A Short History of Nearly Everything | Study Guide

Bill Bryson

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A Short History of Nearly Everything | Part 3, Chapter 8 : A New Age Dawns (Einstein's Universe) | Summary



According to Bryson, many people at the close of the 19th century believed all of the major scientific discoveries had been revealed. They were mistaken; the atomic age was just about to emerge. In this chapter Bryson relates the events that ultimately led to the development of quantum physics.

The first major breakthrough was by J. Willard Gibbs, a Yale professor who in papers published in 1875–78 showed the principles of thermodynamics not only applied to large machines such as steam engines; it also applied to small molecular reactions. Shortly afterward, physicist Albert Michelson and chemist Edward Morley discovered contrary to the precepts of Newtonian physics, the speed of light was constant and not dependent on the position or location of the observer or on their motion. These discoveries set the stage for what German theoretical physicist Max Planck called quantum theory. The theory, unveiled in 1900, said that energy "is not a continuous thing like flowing water but comes in individualized packets" that Planck called quanta.

However, Bryson claims the largest breakthroughs came from German physicist Albert Einstein. As a "young Swiss bureaucrat" with "no university affiliation," Einstein published in 1905 papers that defined and explained various aspects of quantum theory, including the theory of relativity. Soon afterward, he defined the relationship of energy to mass and the constant speed of light with his equation E=mc2 which equates mass and energy and shows that the speed of light is constant. In 1917 Einstein built on his theory of relativity with the publication of a paper called "Cosmological Considerations on the General Theory of Relativity." Bryson explains the general theory by saying it says "space and time are not absolute, but relative to both the observer and the thing being observed." It also shows "time is part of space."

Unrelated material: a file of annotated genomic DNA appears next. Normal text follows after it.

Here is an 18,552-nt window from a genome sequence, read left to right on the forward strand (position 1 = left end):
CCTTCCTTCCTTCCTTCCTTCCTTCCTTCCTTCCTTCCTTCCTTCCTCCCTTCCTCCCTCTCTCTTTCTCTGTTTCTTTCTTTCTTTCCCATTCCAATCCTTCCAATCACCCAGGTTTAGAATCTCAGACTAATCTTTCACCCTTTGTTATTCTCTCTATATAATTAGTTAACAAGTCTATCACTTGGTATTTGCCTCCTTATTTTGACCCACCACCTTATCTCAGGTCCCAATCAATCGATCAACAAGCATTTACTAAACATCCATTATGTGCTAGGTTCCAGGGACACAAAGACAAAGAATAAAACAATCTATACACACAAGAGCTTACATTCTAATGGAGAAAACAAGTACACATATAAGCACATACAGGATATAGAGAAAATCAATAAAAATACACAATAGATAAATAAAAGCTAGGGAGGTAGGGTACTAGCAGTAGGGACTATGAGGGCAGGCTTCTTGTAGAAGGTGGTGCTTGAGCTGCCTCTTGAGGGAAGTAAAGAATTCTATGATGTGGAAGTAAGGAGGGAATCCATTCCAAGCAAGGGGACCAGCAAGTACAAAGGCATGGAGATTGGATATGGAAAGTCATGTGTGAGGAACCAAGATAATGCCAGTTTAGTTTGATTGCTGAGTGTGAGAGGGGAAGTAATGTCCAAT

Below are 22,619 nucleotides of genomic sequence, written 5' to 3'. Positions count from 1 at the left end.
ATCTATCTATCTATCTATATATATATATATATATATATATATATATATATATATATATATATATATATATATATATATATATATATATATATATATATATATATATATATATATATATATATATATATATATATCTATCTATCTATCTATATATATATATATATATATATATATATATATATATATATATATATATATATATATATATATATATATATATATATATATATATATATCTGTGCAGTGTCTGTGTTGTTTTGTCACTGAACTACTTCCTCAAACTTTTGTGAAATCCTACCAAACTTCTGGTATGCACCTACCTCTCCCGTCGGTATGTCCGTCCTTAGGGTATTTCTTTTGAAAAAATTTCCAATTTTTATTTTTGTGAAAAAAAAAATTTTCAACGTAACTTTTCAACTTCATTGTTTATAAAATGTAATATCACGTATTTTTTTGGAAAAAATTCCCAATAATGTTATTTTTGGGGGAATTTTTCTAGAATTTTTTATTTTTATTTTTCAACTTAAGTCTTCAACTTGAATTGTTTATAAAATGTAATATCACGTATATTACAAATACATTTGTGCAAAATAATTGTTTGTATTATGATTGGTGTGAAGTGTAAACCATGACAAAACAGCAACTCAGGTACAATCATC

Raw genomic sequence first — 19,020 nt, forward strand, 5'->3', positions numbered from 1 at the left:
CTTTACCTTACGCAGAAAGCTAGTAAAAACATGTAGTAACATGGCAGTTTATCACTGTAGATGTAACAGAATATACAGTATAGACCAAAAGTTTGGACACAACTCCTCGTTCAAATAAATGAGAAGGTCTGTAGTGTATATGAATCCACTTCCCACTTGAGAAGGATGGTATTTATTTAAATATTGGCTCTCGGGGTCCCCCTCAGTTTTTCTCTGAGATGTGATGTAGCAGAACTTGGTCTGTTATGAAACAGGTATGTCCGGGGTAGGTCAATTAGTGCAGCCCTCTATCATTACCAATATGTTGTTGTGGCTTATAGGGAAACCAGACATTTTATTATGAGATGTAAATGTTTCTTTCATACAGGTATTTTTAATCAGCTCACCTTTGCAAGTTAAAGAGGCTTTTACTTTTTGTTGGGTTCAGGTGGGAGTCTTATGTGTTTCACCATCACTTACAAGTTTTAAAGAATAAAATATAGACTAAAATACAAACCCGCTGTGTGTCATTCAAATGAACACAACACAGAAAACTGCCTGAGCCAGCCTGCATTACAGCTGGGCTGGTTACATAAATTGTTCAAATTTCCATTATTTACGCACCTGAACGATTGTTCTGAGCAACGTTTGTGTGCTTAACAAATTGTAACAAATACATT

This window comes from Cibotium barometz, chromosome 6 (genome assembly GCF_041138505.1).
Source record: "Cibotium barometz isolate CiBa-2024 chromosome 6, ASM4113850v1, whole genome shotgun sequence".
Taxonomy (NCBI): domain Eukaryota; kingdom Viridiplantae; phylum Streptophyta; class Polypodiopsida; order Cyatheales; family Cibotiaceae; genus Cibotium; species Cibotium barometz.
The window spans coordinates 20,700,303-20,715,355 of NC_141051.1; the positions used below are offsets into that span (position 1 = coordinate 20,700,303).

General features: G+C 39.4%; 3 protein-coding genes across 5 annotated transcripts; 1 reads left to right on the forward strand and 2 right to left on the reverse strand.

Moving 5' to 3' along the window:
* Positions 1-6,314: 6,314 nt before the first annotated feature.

Later, researchers discovered the universe was continuously expanding outward. American astronomer Edwin Hubble built on the work of a woman named Henrietta Swan Leavitt to show galaxies existed beyond Earth's Milky Way, to measure vast distances in space, and to discover other galaxies were moving away from ours. However, it was Belgian scholar Georges Lemaître who brought together Einstein's theory of relativity with the discovery of an expanding universe together in his "fireworks theory." It suggested the universe "burst into glory [during the big bang] and had been moving apart ever since."


While Bryson argues in many cases ideas are an artifact of the time and context of the state of the world, he shows without Einstein's insights, the world may still not have discovered the revelations that poured from his mind. Most science occurs as a progression of ideas, one building on top of another. While Einstein's equation, E=mc2, and his theory of relativity were to some degree built on the work of others, they redefined the understanding of the universe so completely that Einstein's discoveries stand out as the unique product of an exceptional mind.

At the same time, Bryson notes Einstein was not without faults. For instance, he failed to recognize the universe needed to be constantly expanding for his theory of relativity to work. In addition, while his own equation, E=mc2, spawned the study of quantum mechanics, Einstein himself failed to recognize the field's importance.

Both Einstein's breakthroughs and Planck's quantum theory came at a time when people were beginning to believe all the major breakthroughs within the field of physics had already occurred. Bryson points this out as a nod to the ingenuities that continue to occur in science and the brilliance of individual scientists who significantly advance a scientific field.

The chapter itself contains numerous different theories and complicated ideas. However, Bryson concisely articulates the various concepts and organizes them chronologically, providing humanizing vignettes about the scientists. He describes Einstein, for instance, as a "young man staring out the window of a patent office" with "an awfully big thought"—providing a break from the dense complexities of the scientific concepts.

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